which recumbent for back and neck injured riders



Marjiesue wrote:

Hello again.

I just read through Yelps questions, similar to mine, and the replies
he received. I want to add a question to my original posting...

....would a recumbent trike be a good choice?

I have some dexterity problems stemming from the TBI (Traumatic Brain
Injury) received in the same accident that left me with herniated
discs. Hubby and I have wondered if the recumbent trike might be a
good choice.

I will be riding on the streets of our housing development at first,
and on a paved bike path through a park that adjoins our property.
Later, after my comfort level increases, I'll take to the paved roads
around our part of the city.

I'll also say that I am 5'5", ballooned up to 201 pounds, but am on my
way back down to an expected 135-140 lbs.

Again, thank you in advance for your replies.


Will replied:

Hi Marjiesue, I have been lurking on this group for a long time,
reading posts intermittently, but generally not posting. However, I
did think that helping you out with your decision-making process looked
like fun, and my experience may be of benefit to you.
I own both recumbents (EZ-1 and Tour Easy) and a trike (Catrike), and
my main problem with uprights has to do with arthritis in my neck.

I would imagine that my first advice would have to do with neck
position and support. Yes, both recumbents and trikes are a major
improvement over uprights, but take care with whether you are expected
to have your neck in a stable upright position of comfort (for you) or
one where you must flex the neck forward from too reclined of a seat,
and therefore have a constant force on the neck flexors. I opted for a
much more upright position of the EZ-1 and Tour Easy types of bikes
(both are Gardner Martin designs, though the EZ-1 is manufactured in
Taiwan (I think) rather than USA. Were I to recommend a particular
starter bike in the J & B Importers line of Sun bikes (again, great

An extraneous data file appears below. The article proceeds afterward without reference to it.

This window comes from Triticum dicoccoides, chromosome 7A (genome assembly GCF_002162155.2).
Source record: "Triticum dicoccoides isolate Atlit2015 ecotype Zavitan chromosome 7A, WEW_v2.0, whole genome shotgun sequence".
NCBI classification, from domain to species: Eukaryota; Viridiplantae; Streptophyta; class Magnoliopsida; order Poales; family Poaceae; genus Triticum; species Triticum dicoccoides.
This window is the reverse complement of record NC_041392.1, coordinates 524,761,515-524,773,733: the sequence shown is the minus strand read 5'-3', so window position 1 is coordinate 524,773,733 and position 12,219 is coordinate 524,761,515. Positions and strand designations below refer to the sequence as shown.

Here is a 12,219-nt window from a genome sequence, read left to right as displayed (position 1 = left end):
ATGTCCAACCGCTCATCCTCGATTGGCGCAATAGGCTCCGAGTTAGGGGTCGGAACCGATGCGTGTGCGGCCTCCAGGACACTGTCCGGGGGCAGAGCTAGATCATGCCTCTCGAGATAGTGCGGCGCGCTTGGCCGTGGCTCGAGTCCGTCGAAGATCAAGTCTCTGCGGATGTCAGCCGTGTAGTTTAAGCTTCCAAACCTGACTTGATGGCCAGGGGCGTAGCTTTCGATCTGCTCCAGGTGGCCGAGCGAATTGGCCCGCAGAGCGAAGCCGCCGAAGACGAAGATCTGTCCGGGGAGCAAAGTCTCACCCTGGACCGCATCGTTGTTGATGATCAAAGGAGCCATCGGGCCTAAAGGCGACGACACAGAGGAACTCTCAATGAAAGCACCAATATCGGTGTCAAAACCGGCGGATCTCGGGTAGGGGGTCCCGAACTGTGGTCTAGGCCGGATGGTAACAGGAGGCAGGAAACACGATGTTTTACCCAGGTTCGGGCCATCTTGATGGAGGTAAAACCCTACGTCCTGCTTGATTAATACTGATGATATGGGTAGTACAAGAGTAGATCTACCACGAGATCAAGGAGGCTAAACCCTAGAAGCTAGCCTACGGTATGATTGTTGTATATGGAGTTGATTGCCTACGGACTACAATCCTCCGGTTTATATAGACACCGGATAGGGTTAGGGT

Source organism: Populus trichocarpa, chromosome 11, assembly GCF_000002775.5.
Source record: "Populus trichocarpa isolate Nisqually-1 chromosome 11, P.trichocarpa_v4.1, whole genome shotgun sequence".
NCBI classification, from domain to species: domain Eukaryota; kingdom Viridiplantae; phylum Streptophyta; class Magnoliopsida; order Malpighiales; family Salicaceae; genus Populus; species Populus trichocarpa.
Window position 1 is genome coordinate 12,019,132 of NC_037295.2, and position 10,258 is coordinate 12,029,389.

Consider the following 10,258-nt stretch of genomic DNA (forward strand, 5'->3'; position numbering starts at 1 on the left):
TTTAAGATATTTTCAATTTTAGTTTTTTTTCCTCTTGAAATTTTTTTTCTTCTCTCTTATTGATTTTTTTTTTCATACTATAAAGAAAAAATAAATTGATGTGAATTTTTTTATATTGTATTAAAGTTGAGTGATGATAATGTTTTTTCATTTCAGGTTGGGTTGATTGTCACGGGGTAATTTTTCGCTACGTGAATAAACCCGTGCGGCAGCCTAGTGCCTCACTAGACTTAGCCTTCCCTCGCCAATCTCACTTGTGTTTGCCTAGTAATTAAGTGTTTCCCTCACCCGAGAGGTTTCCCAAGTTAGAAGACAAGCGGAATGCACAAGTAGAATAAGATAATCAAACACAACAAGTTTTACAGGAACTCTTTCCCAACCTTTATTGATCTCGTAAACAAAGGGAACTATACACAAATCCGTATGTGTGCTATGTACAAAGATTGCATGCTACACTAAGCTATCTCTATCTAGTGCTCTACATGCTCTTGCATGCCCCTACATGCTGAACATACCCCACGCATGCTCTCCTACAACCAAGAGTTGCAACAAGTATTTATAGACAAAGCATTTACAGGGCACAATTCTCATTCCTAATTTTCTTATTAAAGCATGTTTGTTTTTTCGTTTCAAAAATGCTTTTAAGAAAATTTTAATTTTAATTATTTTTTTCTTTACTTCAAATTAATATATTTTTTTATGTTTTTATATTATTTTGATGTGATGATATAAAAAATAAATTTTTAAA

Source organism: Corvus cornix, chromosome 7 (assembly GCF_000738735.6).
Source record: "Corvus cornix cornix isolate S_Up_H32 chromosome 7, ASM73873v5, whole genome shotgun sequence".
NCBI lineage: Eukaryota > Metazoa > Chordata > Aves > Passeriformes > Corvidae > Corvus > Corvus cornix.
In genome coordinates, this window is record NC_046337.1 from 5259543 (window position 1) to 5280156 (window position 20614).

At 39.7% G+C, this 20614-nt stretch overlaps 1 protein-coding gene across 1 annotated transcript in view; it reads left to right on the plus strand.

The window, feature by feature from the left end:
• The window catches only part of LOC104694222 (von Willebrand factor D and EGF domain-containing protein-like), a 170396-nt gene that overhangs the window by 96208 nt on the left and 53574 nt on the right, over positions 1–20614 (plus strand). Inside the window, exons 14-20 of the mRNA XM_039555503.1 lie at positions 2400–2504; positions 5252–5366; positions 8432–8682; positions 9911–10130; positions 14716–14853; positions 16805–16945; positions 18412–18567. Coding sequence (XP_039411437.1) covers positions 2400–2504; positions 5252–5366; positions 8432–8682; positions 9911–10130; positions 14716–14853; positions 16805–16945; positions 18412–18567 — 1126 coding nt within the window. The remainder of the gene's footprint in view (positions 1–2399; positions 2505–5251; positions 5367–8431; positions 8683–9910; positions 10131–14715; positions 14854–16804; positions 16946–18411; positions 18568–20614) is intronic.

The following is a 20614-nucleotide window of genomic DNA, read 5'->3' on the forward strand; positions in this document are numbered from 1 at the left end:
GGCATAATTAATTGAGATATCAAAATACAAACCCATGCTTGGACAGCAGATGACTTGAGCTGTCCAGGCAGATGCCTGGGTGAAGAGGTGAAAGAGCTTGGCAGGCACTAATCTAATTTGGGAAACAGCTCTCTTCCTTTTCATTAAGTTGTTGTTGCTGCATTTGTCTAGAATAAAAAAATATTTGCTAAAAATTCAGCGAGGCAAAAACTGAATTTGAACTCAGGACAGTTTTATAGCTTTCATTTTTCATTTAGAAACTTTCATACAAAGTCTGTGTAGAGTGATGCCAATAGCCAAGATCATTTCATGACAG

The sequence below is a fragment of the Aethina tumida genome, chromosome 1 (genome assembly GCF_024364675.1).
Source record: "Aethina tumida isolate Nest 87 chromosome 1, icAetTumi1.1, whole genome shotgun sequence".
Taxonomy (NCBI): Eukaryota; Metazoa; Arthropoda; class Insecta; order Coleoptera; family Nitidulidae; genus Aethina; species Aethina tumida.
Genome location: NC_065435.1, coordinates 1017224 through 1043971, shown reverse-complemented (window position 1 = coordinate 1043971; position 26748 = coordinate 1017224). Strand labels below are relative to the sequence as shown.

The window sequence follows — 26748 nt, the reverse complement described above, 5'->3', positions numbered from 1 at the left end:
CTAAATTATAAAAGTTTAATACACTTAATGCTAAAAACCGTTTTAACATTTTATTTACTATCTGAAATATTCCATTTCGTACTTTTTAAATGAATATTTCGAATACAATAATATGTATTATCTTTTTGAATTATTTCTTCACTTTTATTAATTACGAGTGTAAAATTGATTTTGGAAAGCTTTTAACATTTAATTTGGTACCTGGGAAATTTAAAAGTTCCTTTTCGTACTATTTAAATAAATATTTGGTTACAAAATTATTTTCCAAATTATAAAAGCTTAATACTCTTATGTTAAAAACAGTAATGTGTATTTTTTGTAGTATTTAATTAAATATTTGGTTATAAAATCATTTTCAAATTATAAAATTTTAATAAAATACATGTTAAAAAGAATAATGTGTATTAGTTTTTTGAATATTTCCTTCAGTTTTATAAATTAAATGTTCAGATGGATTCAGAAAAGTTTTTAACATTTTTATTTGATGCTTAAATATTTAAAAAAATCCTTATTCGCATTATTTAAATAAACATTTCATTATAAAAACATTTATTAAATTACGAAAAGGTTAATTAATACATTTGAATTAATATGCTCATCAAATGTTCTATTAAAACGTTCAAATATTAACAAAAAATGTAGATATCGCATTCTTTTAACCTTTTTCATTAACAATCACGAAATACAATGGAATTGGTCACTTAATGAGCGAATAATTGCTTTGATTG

designs originating with Gardner Martin, who unfortunately passed away
this past year, but executed less expensively in heavier and/or less
elegant parts, and in more mass production than Gardner's own company,
Easy Racers---Gardner wanted to get some great designs out to the
masses of beginners and the less monetarily endowed by entering into
this joint venture with J&B) it would likely be the EZ Sport in
aluminum, as that provides a full sized bike with 20' front, 27' rear
tires, like his bigger bikes made in California, without the "hit" of
the excess weight of unfancy (not cromoly) steel of the offshore EZ
bikes. Also be aware that Sun/J&B has extended the original line of
bikes to now include trikes of various iterations, both "tadpoles" with
the two wheels in the front, and "deltas" with the two wheels in the
back. J&B sends catalogs to literally EVERY BIKE STORE THERE IS, so go
to your local dealer and "ask to take a look at his J&B catalog"--just
by saying that, the owner will recognize that you know what you are
talking about, and will offer it up for inspection. If not, keep
trying other stores until you get a cooperative owner. Some shops will
have one or two models on the floor, and if you are lucky, or keep
looking or calling about, you may be able to demo ride all of the
various models to see which works best for you.

Now let me get more specific with the TBI stuff, if that is OK.
Recumbent-vs-Trike is a more complicated issue than you might imagine.
Obviously, with either bike, balance and control issues must be